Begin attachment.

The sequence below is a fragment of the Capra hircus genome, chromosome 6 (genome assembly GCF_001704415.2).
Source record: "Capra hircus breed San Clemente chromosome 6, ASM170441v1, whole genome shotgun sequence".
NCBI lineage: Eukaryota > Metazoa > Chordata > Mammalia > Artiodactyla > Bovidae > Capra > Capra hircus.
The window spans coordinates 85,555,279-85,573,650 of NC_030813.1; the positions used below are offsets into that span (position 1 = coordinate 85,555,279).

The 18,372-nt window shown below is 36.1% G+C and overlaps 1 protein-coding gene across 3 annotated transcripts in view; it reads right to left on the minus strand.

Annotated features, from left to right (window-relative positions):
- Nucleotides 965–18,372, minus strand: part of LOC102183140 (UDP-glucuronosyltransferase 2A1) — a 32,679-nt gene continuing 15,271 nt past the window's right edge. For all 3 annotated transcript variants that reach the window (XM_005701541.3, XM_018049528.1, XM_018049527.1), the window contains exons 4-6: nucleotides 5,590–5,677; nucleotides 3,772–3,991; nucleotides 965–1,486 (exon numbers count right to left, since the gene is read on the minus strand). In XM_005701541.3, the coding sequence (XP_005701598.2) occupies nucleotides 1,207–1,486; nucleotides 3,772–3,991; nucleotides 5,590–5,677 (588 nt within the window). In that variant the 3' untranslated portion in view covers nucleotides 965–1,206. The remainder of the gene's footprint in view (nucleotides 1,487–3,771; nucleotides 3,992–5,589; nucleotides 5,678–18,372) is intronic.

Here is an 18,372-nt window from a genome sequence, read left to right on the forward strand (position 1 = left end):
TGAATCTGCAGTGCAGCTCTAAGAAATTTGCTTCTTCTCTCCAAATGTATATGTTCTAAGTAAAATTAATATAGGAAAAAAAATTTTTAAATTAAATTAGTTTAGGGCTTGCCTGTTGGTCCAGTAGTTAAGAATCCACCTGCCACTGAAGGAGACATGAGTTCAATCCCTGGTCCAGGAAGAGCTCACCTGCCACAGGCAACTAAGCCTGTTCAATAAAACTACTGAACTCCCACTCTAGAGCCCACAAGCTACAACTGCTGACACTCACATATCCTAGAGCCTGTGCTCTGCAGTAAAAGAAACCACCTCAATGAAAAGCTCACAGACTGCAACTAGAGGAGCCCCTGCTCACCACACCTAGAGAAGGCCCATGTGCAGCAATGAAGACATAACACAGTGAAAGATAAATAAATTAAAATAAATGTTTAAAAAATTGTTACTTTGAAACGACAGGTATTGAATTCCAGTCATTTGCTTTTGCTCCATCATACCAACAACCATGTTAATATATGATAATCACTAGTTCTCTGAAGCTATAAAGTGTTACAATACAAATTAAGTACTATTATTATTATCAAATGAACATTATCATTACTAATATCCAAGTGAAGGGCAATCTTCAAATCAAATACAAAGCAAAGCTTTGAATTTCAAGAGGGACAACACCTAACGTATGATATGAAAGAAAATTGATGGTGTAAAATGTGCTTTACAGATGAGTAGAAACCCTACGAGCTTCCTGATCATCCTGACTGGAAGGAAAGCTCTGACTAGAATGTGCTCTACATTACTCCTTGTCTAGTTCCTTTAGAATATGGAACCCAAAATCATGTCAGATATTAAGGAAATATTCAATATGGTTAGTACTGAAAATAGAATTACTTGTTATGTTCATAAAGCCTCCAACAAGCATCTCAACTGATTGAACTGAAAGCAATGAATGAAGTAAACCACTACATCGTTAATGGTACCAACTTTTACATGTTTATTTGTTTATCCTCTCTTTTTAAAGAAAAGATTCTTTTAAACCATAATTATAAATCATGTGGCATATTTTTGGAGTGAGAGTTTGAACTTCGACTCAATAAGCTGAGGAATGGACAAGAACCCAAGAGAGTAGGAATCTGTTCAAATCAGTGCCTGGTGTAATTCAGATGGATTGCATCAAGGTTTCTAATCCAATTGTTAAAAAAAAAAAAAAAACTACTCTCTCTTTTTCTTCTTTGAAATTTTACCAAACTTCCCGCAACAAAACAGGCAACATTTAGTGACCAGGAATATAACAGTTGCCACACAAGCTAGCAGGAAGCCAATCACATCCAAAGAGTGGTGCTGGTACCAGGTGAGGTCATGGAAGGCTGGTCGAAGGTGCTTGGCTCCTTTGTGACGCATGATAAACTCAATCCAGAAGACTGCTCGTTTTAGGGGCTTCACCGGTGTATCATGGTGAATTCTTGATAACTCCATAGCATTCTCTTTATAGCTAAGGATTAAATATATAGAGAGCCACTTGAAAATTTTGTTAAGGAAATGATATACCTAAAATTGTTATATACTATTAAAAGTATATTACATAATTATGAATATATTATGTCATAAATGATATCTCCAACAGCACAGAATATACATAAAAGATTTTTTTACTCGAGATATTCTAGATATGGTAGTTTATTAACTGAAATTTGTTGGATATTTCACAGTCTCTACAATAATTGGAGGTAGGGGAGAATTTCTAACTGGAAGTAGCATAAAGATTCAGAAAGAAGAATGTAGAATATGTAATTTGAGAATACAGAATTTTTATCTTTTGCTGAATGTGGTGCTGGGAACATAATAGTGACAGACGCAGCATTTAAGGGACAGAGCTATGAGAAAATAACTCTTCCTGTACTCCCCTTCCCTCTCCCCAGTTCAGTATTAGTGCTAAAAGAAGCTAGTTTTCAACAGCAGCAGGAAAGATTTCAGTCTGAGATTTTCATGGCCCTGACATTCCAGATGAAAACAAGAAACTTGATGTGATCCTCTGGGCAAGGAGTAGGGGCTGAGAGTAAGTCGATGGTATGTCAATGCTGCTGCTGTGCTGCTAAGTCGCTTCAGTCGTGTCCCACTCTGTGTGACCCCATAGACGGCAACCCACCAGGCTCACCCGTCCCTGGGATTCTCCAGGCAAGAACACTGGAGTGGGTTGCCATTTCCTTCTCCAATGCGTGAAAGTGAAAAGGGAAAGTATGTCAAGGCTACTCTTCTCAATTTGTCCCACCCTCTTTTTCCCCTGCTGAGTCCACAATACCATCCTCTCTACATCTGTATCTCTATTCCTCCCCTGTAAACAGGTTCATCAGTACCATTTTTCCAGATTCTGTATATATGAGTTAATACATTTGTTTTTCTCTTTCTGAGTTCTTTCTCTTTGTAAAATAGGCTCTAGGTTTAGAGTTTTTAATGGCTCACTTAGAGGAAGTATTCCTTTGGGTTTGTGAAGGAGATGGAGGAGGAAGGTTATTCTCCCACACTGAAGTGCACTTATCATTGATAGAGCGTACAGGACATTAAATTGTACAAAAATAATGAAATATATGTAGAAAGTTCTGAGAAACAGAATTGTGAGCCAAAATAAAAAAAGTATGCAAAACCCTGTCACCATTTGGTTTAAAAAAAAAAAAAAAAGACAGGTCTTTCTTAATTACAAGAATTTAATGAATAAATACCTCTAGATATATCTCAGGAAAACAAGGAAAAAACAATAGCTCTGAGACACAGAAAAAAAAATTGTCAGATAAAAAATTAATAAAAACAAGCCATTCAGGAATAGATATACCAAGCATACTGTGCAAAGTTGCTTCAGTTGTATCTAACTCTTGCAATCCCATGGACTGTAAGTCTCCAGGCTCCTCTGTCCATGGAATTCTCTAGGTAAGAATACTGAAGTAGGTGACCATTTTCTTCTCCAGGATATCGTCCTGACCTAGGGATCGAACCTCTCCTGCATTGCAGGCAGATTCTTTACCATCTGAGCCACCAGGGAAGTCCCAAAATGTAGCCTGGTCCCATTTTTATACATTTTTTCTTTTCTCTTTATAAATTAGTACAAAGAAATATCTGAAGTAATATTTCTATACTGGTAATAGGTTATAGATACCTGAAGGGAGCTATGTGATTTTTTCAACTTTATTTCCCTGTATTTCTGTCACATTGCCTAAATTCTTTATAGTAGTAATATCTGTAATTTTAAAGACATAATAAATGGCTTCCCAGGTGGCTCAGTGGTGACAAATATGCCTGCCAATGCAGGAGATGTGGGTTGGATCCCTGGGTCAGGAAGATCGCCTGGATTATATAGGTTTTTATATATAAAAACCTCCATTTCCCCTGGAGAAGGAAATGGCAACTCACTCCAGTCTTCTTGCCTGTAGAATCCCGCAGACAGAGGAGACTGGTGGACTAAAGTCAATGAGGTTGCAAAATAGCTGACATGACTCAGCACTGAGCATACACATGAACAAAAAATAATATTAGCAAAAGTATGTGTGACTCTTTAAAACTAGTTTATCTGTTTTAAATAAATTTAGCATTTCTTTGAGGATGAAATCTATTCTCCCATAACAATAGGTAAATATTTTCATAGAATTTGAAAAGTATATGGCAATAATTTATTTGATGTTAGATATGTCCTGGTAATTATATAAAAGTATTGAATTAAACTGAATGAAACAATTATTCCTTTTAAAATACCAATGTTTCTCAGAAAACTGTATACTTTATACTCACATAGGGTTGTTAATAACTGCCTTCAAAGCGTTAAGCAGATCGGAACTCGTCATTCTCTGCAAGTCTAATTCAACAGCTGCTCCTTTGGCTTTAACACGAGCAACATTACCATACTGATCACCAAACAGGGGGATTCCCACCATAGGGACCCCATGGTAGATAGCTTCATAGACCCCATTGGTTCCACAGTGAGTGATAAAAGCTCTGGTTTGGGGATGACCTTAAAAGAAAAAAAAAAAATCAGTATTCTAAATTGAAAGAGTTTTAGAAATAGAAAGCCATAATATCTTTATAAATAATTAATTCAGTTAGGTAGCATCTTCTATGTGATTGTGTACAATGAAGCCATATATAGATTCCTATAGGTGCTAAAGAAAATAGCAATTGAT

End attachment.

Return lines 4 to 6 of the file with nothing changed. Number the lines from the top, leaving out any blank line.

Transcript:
The window spans coordinates 85,555,279-85,573,650 of NC_030813.1; the positions used below are offsets into that span (position 1 = coordinate 85,555,279).

The 18,372-nt window shown below is 36.1% G+C and overlaps 1 protein-coding gene across 3 annotated transcripts in view; it reads right to left on the minus strand.

Annotated features, from left to right (window-relative positions):